Thursday, February 26, 2009

Getting Closer to My Usability Ratings

If you suspected that my last two blog posts were a way to avoid writing a post that ranks vendors on usability, you’re probably right. You’re also spending way too much time worrying about my blog, although I appreciate the attention.

But it turns out that those posts served a purpose beyond procrastination. In particular, they helped me to clarify the distinction between small campaigns focused on a specific treatment (e.g. offering a white paper or promoting a Webinar) and the larger process of managing the flow of treatments.

I’d already noticed that the simplicity-focused vendors (Marketo, Infusionsoft, OfficeAutoPilot and, as of yesterday, build their campaigns as a list of steps with no branching flows. (To be wholly accurate, some of them do permit limited branching within each step. But they hide it well.) As a result, I had flagged that as a key item on my usability-for-simple-programs checklist. (As a reminder, I'm planning to build two usability scores, one for simple marketing programs and one for complex marketing programs.) (Yes, there are far too many parenthetical comments in this post. Sorry.)

But I also knew that some of the vendors focused on complex programs (Market2Lead, Marketbright and arguably Silverpop/Vtrenz) embed similar-looking list-style campaigns within a larger flow logic. The question was why those systems should not also be rated as easy for simple projects—because, at least in my opinion, they are not.

What I realized while writing my posts on Marketo and is that you can’t view the individual campaigns in isolation. You must also consider how a system moves leads from one campaign to another.

The complexity-oriented vendors do this with flow logic that explicitly routes leads among campaigns. Marketbright and the new Market2Lead interface use an actual flow chart; Silverpop/Vtrenz uses non-visual rules. This makes sense, since marketers with sophisticated programs will want precise control over this routing. (In case you're wondering about other vendors I track, Eloqua, Neolane and Manticore Technology all set up flow charts without embedding the small list-style campaigns. So the distinction between campaign design and lead routing doesn't really apply.) (Sorry about the parentheses.)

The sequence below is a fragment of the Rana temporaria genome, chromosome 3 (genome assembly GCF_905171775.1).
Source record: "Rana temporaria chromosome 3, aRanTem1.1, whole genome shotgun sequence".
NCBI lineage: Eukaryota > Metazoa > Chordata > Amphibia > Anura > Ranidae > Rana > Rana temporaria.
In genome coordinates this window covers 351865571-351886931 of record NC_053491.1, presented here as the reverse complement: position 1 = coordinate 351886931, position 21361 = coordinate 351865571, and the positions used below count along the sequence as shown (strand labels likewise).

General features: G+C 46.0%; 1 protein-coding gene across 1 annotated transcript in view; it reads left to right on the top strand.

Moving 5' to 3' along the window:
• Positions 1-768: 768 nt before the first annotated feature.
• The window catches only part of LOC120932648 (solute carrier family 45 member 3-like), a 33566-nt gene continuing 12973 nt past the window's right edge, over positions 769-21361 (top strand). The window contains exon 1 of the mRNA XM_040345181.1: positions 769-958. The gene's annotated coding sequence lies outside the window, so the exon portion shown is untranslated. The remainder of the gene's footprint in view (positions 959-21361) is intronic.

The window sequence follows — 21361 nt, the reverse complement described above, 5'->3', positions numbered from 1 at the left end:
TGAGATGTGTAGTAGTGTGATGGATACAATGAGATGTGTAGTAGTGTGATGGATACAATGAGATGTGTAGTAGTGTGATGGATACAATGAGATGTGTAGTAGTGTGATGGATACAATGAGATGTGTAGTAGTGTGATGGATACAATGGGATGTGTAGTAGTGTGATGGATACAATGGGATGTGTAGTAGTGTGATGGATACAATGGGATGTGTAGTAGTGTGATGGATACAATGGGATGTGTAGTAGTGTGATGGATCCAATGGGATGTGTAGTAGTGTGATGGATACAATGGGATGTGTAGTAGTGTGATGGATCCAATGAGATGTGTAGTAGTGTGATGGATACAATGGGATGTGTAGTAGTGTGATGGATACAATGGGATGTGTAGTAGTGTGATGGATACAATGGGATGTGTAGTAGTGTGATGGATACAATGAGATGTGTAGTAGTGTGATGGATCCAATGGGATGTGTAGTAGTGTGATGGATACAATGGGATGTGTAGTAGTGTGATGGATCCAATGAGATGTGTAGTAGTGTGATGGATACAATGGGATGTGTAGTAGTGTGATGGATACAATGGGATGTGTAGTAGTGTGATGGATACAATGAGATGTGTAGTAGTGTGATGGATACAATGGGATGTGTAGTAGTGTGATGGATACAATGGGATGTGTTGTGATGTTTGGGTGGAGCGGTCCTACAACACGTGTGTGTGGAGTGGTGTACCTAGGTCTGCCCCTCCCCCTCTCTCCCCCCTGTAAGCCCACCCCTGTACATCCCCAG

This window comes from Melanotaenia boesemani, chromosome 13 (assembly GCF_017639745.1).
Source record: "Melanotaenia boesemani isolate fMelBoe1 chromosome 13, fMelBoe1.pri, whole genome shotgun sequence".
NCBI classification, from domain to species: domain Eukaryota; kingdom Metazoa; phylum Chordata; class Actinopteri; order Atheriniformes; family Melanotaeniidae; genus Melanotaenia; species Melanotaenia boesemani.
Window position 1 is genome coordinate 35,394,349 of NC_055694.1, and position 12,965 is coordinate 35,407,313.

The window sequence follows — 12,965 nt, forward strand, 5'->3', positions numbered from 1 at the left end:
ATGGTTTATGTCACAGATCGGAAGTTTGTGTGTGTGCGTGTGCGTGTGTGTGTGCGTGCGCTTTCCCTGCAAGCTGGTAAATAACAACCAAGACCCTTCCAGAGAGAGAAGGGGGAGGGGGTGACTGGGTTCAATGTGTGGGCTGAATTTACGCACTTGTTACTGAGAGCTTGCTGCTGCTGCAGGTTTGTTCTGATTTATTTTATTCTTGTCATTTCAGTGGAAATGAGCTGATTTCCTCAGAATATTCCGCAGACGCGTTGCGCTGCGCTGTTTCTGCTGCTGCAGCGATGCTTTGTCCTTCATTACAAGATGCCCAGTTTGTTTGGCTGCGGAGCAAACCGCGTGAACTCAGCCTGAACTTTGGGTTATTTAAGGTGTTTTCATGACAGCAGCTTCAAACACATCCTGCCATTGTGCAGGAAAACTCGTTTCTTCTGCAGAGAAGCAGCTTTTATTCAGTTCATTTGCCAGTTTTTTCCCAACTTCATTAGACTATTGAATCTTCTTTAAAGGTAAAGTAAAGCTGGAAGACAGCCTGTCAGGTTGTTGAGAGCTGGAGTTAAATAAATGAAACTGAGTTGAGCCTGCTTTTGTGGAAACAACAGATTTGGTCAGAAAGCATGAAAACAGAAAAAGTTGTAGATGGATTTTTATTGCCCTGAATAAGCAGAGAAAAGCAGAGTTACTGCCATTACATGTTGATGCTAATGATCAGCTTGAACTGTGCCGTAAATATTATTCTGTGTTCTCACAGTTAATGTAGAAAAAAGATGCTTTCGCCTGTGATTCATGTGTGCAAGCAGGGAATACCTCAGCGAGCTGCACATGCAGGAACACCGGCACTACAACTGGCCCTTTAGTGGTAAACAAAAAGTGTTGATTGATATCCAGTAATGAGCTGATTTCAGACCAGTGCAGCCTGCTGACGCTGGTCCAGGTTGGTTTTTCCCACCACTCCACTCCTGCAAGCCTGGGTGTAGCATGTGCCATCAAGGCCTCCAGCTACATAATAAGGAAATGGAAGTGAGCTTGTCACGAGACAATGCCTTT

The simplicty-oriented vendors don’t have explicit campaign-to-campaign routing. Instead, independent qualification rules for each campaign determine where the leads go next. This is obviously less work for marketers to set up, although it can be harder to understand lead flows when more than a few campaigns are in place.

I had documented the mechanics of this process during my research, but not thought of it as a lead routing mechanism. Yet even though there is no explicit lead routing involved, leads are still moving from one campaign to another. As Kurt Vonnegut never said, no matter what you do, lead routing happens.

So that's my grand epiphany: every system has a lead routing approach. Simplicity-focused products route leads by default, via independent campaign selection rules. Complexity-focused products route leads explicitly. As epiphanies go, it may not match Saul on the road to Damascus, but it will have to do.

Now that we’ve cleared that up, it’s evident that the proper checklist item is not linear campaign design, but implicit lead routing. It’s equally clear that the checklist for complex program usability will include explicit routing. I think that’s enough wisdom for one blog post, so I’ll end this one right here.


Mike Pilcher said...

I think you have it right on the money. Putting my hand up as running sales at Marketbright, a complexity-focused vendor, I understand my comments are biased and I declare so.

We believe if you are selling a single product, at a single price point, therefore with a largely homogenous prospect, then a simplicity-oriented system is adequate. I think you see this is reflected in the customer base of these simplicity-oriented system vendors. Small companies, simple requirements. When you have multiple products, verticals, geographies, price points, then when you are looking to nurture a prospect you also need to understand when they are not suitable for that product offer you are making. When you discover a product offer is unsuitable for a specific prospect, the chances are you want to identify another offering for them. To be able to manage this effectively you need to be able to route leads explicitly as it is through this routing you can effectively and efficiently nurture the prospect with the right product.

Fred Yee said...

Hi David,

At ActiveConversion, we've also believed that not having (or hiding) complexity is the best route. Although features like branching flows may sell product, we find marketers are more interested in ensuring the right list with the right content, than with complex (or even not so complex) rules.

Our product works with some of the best ESPs in the world and one thing they have in common is simplicity. And it's not because they're not capable of providing more complexity-focused systems. In many case, we've noticed they've taken (or hidden) that logic away.

Besides there's enough work, in getting the right list together with right content, at the right time, without having to worry about the occasional errant email.